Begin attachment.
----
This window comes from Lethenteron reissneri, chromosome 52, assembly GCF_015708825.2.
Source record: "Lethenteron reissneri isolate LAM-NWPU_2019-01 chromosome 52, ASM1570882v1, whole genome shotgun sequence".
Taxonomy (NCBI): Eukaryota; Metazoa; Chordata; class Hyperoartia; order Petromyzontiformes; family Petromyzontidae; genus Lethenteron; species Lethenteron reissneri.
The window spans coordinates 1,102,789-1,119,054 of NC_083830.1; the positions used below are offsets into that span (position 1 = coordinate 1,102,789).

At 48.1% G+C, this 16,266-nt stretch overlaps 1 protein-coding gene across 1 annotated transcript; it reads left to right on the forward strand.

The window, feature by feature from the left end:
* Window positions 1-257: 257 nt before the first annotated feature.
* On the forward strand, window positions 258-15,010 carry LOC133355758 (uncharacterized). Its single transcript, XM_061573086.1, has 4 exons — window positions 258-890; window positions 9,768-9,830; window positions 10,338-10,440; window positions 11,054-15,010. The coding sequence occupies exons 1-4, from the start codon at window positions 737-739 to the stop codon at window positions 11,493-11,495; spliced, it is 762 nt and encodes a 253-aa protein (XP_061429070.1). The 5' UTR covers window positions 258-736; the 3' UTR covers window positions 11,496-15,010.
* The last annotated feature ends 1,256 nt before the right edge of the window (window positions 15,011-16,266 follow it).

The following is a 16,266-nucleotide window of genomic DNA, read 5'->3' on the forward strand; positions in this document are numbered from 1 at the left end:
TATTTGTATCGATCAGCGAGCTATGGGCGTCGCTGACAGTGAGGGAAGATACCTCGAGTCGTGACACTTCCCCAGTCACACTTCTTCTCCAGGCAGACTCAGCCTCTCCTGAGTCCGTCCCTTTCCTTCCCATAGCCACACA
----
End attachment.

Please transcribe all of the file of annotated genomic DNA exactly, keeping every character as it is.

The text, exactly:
This window comes from Lethenteron reissneri, chromosome 52, assembly GCF_015708825.2.
Source record: "Lethenteron reissneri isolate LAM-NWPU_2019-01 chromosome 52, ASM1570882v1, whole genome shotgun sequence".
Taxonomy (NCBI): Eukaryota; Metazoa; Chordata; class Hyperoartia; order Petromyzontiformes; family Petromyzontidae; genus Lethenteron; species Lethenteron reissneri.
The window spans coordinates 1,102,789-1,119,054 of NC_083830.1; the positions used below are offsets into that span (position 1 = coordinate 1,102,789).

At 48.1% G+C, this 16,266-nt stretch overlaps 1 protein-coding gene across 1 annotated transcript; it reads left to right on the forward strand.

The window, feature by feature from the left end:
* Window positions 1-257: 257 nt before the first annotated feature.
* On the forward strand, window positions 258-15,010 carry LOC133355758 (uncharacterized). Its single transcript, XM_061573086.1, has 4 exons — window positions 258-890; window positions 9,768-9,830; window positions 10,338-10,440; window positions 11,054-15,010. The coding sequence occupies exons 1-4, from the start codon at window positions 737-739 to the stop codon at window positions 11,493-11,495; spliced, it is 762 nt and encodes a 253-aa protein (XP_061429070.1). The 5' UTR covers window positions 258-736; the 3' UTR covers window positions 11,496-15,010.
* The last annotated feature ends 1,256 nt before the right edge of the window (window positions 15,011-16,266 follow it).

The following is a 16,266-nucleotide window of genomic DNA, read 5'->3' on the forward strand; positions in this document are numbered from 1 at the left end:
TATTTGTATCGATCAGCGAGCTATGGGCGTCGCTGACAGTGAGGGAAGATACCTCGAGTCGTGACACTTCCCCAGTCACACTTCTTCTCCAGGCAGACTCAGCCTCTCCTGAGTCCGTCCCTTTCCTTCCCATAGCCACACA